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Layers Or Broilers?: Which One Is Most Profitable

Are you unsure what kind of birds to start raising in your poultry operation? After reading my article, you shouldn't be. I'll go over the benefits and drawbacks of maintaining each type of bird.

What are the differences between broilers and layer chickens?

Broilers are birds that are raised to produce meat. Broilers grow quicker than conventional hens and layers due to their superior genetics. Layers, on the other hand, are birds raised solely to produce eggs. When compared to regular female chickens, they are better layers.

Let us look at the benefits and drawbacks of broilers and layers without further ado.


Unlike broilers, layers require more feed to maintain optimal egg production. Energy, proteins, lipids, minerals, and vitamins are all required. Because feeding accounts for the majority of the expenditures of raising chicken, it's safe to conclude that layers are more expensive, to begin with than broilers. You should be able to balance feed intake to reduce the cost of production.


Floor space is important in livestock production because it helps minimize infections and losses caused by lack of room, makes feeding easier, and promotes appropriate flock growth. Broilers require 1-2 square feet of floor area, whereas layers require 2.5 to 3 square feet. If you want to start a chicken farm but don't have much area, layers are a good option.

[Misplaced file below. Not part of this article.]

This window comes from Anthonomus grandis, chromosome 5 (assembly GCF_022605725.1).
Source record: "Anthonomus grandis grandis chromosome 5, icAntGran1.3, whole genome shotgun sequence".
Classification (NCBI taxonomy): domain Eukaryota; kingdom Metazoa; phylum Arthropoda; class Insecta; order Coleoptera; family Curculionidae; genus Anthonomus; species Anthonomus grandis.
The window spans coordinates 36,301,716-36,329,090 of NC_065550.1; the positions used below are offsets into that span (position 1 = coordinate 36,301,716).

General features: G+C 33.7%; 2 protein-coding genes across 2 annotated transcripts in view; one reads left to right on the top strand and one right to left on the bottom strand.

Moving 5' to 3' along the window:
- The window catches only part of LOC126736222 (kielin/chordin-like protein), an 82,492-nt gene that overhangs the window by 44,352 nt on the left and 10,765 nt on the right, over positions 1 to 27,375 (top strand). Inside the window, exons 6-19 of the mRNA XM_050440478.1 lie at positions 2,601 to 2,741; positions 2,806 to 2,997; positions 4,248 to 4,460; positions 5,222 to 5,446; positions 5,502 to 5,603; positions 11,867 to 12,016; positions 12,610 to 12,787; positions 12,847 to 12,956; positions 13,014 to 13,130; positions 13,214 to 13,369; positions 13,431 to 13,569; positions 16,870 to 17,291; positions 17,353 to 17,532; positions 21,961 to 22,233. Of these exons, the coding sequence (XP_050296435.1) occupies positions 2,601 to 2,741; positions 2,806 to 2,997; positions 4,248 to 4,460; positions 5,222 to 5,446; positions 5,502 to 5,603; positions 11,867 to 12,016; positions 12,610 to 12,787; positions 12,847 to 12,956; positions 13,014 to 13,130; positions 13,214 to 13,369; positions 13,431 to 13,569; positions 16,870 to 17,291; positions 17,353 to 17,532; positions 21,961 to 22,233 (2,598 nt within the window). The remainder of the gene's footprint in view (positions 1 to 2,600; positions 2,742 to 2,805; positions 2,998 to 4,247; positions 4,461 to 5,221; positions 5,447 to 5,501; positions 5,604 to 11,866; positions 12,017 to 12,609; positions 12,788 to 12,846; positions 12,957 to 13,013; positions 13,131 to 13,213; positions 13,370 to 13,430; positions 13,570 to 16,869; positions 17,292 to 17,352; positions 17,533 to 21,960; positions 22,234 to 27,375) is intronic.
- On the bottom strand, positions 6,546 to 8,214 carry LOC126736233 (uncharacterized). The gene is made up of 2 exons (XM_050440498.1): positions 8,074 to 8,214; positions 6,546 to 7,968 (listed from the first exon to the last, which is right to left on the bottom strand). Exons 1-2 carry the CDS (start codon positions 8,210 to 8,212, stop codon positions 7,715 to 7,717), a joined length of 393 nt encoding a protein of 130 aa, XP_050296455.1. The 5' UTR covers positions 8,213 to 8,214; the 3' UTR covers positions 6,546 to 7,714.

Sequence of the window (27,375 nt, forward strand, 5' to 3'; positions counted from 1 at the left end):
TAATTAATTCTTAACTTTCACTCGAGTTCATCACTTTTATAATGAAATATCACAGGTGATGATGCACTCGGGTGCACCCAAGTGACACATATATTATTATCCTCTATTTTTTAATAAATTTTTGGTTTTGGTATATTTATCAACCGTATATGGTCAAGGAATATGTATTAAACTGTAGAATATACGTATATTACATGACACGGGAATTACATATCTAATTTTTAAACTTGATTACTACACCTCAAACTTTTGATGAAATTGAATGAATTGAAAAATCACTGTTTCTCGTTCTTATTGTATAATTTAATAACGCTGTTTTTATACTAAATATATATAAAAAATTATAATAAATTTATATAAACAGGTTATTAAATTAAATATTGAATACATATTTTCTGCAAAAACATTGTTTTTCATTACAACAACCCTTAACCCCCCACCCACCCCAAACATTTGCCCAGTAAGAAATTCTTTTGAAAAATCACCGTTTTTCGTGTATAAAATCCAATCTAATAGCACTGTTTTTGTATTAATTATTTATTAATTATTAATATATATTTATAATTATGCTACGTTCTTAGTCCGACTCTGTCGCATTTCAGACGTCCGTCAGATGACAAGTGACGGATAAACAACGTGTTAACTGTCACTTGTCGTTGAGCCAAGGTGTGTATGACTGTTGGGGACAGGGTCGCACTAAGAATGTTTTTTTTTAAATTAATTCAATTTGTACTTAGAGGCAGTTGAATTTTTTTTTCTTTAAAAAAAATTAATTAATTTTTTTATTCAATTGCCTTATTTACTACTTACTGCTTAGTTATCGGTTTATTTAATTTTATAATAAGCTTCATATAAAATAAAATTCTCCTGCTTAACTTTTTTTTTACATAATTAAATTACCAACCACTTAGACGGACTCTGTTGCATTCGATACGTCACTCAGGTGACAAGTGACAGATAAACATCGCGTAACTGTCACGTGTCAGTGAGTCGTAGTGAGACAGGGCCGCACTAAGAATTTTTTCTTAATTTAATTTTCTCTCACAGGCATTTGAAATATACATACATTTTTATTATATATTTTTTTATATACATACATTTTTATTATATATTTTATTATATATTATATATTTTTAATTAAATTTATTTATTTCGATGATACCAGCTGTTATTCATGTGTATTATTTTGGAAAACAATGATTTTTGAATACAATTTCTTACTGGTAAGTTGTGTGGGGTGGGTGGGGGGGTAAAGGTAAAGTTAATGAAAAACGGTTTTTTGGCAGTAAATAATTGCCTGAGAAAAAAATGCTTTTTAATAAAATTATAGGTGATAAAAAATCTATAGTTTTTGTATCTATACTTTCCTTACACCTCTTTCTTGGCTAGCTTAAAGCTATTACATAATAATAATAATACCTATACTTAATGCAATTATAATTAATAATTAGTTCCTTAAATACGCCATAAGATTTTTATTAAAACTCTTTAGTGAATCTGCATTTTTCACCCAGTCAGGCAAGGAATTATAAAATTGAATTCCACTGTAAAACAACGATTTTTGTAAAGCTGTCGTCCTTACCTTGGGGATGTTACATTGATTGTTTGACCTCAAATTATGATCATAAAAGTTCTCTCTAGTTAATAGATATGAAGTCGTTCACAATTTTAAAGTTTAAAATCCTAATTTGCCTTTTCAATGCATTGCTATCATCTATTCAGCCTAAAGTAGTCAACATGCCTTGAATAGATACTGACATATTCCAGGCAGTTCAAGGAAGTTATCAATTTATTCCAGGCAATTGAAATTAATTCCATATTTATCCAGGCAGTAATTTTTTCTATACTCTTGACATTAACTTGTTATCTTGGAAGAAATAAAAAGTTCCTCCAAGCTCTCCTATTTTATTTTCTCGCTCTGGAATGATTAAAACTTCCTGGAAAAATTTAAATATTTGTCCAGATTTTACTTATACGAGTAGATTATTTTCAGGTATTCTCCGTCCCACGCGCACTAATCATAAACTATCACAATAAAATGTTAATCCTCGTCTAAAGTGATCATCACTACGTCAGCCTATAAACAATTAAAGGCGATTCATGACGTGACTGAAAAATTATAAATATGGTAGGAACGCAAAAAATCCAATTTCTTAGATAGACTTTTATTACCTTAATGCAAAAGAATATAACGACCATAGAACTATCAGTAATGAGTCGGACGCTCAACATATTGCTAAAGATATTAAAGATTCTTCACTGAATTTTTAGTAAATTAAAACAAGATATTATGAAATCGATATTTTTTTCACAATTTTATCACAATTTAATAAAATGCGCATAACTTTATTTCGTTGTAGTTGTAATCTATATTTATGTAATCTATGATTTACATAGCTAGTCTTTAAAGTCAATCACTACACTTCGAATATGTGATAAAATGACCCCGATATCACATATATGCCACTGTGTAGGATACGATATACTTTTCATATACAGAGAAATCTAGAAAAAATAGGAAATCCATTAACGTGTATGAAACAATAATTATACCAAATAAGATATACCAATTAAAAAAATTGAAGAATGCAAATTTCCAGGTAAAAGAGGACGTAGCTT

Unlike broilers, layers are easier to market because small-scale farmers may need them for egg production. Eggs can be stored for a long time without spoiling provided they are in the right conditions. As a farmer, you won't be in a rush to sell the eggs, and the money you get from them will help you buy feed. Broilers, on the other hand, will continue to eat even if there is no market for them. Keeping them healthy while laying eggs is expensive and slight discomfort would affect egg production.


It takes 6-8 weeks for broilers to reach market weight. It's a quick turnaround compared to layers, which might take up to 18 weeks to begin laying eggs. When compared to broilers, the cost of treating and immunizing your chickens against illnesses and infections is now substantially higher for layers.


Broilers, rather than layers, provide more opportunities for first-time poultry growers to learn. This is because immunizations and space are less expensive. Providing all necessities for layers might be a challenge for starters.


Although broilers require less initial cost, layers are more profitable in the long term due to their ability to lay eggs every day that would sustain you. In addition, the layers might be sold for meat.

Content created and supplied by: Giftpong123 (via Opera News )



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